Traders were gleeful Monday as the three major indexes posted intraday highs, while on Tuesday the market continued to post strong numbers, as reported by CNBC as of 10:42 a.m. in New York.
The Dow Jones industrial average hit a record shortly after the open, trading 24 points higher. The S&P 500 gained 0.1 percent, and the Nasdaq composite advanced 0.1 percent.
Goldman Sachs and Procter & Gamble contributed the most to the gains in the Dow Jones industrial average, with telecommunications and financials reported to be the leading advancers for the S&P 500.
U.S. equities rose as the Federal Reserve kicked off a two-day monetary policy meeting on Tuesday. It’s expected to decide to start shedding bonds in October, according to reports. Market participants anticipate an announcement that the central bank will unwind its $4.5 trillion portfolio, amassed after the 2007-2009 recession, as it tried to bring the economy back to life.
“They’ve kind of laid out the principles for the balance-sheet reduction process, but I expect to see that more formalized,” said Eric Stein, co-director of global income at Eaton Vance, CNBC reported.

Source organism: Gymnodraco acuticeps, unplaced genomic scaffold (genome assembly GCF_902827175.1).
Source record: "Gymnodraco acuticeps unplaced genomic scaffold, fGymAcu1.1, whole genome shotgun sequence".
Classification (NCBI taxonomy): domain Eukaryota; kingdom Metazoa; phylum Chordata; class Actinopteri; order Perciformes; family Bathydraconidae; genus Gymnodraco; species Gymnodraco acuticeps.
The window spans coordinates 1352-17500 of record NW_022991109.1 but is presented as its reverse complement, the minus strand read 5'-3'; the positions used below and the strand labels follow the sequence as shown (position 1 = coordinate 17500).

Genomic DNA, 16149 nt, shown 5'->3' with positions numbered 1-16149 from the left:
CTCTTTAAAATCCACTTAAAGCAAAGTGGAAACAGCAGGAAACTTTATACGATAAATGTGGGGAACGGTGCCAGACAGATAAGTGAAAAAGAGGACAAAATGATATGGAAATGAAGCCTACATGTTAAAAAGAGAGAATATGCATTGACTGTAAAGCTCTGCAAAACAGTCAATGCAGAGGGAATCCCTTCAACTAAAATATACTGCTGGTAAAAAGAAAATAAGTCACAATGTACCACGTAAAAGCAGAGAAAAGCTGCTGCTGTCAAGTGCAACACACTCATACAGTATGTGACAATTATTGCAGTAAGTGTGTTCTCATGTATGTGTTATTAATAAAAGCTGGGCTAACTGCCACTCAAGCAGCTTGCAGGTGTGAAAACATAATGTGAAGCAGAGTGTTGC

The unprecedented bond-buying by the Feds was meant to stabilize the battered U.S. economy. The initial effects of monetary policy are on markets, according to Reuters, where the S&P 500 SPX equity index has almost quadrupled “since its crisis-era nadir in early 2009, logging a string of record highs.”
Quincy Krosby, chief market strategist at Prudential Financial, reportedly said of the potential reduction process, “This is going to be unprecedented.”
Some detractors of the Feds bond-buying move warn that it has inflated global asset prices, potentially creating the next crisis.
Krosby said central banks around the world will watch to see how the Feds “accomplishes this” unwinding. He said investors will be watching, as well, looking for signs of another rate hike in December. Expectations for such a hike rose to 58.3 percent on Tuesday on strong imports data. The Feds raised interest rates twice this year, with expectations for one more hike before the end of the year.
In August, U.S. import prices posted their biggest gain in seven months, amid a spike in petroleum costs.
“Treasury yields traded mostly flat, with the benchmark 10-year yield at 2.22 percent and the two-year yield at 1.389 percent,” reports CNBC.
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